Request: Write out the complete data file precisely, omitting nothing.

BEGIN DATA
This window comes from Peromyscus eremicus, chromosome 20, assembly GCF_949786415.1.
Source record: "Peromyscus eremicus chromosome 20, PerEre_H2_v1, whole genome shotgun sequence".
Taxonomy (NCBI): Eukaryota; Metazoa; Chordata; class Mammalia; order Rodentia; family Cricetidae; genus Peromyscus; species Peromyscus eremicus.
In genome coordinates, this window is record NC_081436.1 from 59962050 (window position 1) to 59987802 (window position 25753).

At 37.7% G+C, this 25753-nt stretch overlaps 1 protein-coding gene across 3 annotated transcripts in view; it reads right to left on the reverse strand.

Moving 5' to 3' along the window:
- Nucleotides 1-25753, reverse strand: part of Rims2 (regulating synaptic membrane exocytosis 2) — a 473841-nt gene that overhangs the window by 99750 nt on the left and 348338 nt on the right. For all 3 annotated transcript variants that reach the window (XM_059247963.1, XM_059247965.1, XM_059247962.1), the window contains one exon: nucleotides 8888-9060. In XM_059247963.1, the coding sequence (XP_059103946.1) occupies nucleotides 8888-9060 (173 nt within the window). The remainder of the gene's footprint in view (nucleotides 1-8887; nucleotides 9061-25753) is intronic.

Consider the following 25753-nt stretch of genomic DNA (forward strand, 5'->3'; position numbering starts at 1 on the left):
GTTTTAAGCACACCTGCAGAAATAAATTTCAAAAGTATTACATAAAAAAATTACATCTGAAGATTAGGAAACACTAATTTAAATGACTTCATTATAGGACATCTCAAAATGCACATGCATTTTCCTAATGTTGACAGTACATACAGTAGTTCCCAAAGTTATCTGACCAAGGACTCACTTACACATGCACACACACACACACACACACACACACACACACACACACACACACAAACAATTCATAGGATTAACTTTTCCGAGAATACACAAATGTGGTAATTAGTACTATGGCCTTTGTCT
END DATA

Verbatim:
This window comes from Peromyscus eremicus, chromosome 20, assembly GCF_949786415.1.
Source record: "Peromyscus eremicus chromosome 20, PerEre_H2_v1, whole genome shotgun sequence".
Taxonomy (NCBI): Eukaryota; Metazoa; Chordata; class Mammalia; order Rodentia; family Cricetidae; genus Peromyscus; species Peromyscus eremicus.
In genome coordinates, this window is record NC_081436.1 from 59962050 (window position 1) to 59987802 (window position 25753).

At 37.7% G+C, this 25753-nt stretch overlaps 1 protein-coding gene across 3 annotated transcripts in view; it reads right to left on the reverse strand.

Moving 5' to 3' along the window:
- Nucleotides 1-25753, reverse strand: part of Rims2 (regulating synaptic membrane exocytosis 2) — a 473841-nt gene that overhangs the window by 99750 nt on the left and 348338 nt on the right. For all 3 annotated transcript variants that reach the window (XM_059247963.1, XM_059247965.1, XM_059247962.1), the window contains one exon: nucleotides 8888-9060. In XM_059247963.1, the coding sequence (XP_059103946.1) occupies nucleotides 8888-9060 (173 nt within the window). The remainder of the gene's footprint in view (nucleotides 1-8887; nucleotides 9061-25753) is intronic.

Consider the following 25753-nt stretch of genomic DNA (forward strand, 5'->3'; position numbering starts at 1 on the left):
GTTTTAAGCACACCTGCAGAAATAAATTTCAAAAGTATTACATAAAAAAATTACATCTGAAGATTAGGAAACACTAATTTAAATGACTTCATTATAGGACATCTCAAAATGCACATGCATTTTCCTAATGTTGACAGTACATACAGTAGTTCCCAAAGTTATCTGACCAAGGACTCACTTACACATGCACACACACACACACACACACACACACACACACACACACACACACAAACAATTCATAGGATTAACTTTTCCGAGAATACACAAATGTGGTAATTAGTACTATGGCCTTTGTCT